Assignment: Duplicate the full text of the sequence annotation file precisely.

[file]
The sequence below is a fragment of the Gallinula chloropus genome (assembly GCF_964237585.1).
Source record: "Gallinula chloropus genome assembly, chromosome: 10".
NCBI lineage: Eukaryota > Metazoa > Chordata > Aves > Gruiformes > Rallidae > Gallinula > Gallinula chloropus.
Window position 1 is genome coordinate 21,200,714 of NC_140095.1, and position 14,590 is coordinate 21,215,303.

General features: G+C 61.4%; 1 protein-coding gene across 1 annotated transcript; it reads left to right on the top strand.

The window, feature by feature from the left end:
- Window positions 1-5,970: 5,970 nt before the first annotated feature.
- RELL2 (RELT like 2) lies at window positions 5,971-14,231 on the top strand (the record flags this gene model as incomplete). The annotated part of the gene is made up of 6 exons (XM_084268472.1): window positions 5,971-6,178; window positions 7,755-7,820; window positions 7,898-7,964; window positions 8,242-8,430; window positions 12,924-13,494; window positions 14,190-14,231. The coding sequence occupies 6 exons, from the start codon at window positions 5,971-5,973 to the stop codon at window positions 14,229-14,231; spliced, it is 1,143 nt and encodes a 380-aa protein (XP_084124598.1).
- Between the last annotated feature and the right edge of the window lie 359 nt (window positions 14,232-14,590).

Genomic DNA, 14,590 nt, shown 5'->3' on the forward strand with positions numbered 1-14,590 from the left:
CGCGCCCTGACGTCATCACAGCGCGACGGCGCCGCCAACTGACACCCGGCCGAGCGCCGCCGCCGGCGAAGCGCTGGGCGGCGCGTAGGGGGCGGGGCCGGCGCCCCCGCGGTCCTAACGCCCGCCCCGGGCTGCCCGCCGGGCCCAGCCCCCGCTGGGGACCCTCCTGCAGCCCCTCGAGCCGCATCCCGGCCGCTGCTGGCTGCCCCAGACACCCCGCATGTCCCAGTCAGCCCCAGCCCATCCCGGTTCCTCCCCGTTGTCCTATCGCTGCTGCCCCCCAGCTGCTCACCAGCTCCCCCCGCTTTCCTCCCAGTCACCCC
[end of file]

The sequence below is a fragment of the Gallinula chloropus genome (assembly GCF_964237585.1).
Source record: "Gallinula chloropus genome assembly, chromosome: 10".
NCBI lineage: Eukaryota > Metazoa > Chordata > Aves > Gruiformes > Rallidae > Gallinula > Gallinula chloropus.
Window position 1 is genome coordinate 21,200,714 of NC_140095.1, and position 14,590 is coordinate 21,215,303.

General features: G+C 61.4%; 1 protein-coding gene across 1 annotated transcript; it reads left to right on the top strand.

The window, feature by feature from the left end:
- Window positions 1-5,970: 5,970 nt before the first annotated feature.
- RELL2 (RELT like 2) lies at window positions 5,971-14,231 on the top strand (the record flags this gene model as incomplete). The annotated part of the gene is made up of 6 exons (XM_084268472.1): window positions 5,971-6,178; window positions 7,755-7,820; window positions 7,898-7,964; window positions 8,242-8,430; window positions 12,924-13,494; window positions 14,190-14,231. The coding sequence occupies 6 exons, from the start codon at window positions 5,971-5,973 to the stop codon at window positions 14,229-14,231; spliced, it is 1,143 nt and encodes a 380-aa protein (XP_084124598.1).
- Between the last annotated feature and the right edge of the window lie 359 nt (window positions 14,232-14,590).

Genomic DNA, 14,590 nt, shown 5'->3' on the forward strand with positions numbered 1-14,590 from the left:
CGCGCCCTGACGTCATCACAGCGCGACGGCGCCGCCAACTGACACCCGGCCGAGCGCCGCCGCCGGCGAAGCGCTGGGCGGCGCGTAGGGGGCGGGGCCGGCGCCCCCGCGGTCCTAACGCCCGCCCCGGGCTGCCCGCCGGGCCCAGCCCCCGCTGGGGACCCTCCTGCAGCCCCTCGAGCCGCATCCCGGCCGCTGCTGGCTGCCCCAGACACCCCGCATGTCCCAGTCAGCCCCAGCCCATCCCGGTTCCTCCCCGTTGTCCTATCGCTGCTGCCCCCCAGCTGCTCACCAGCTCCCCCCGCTTTCCTCCCAGTCACCCC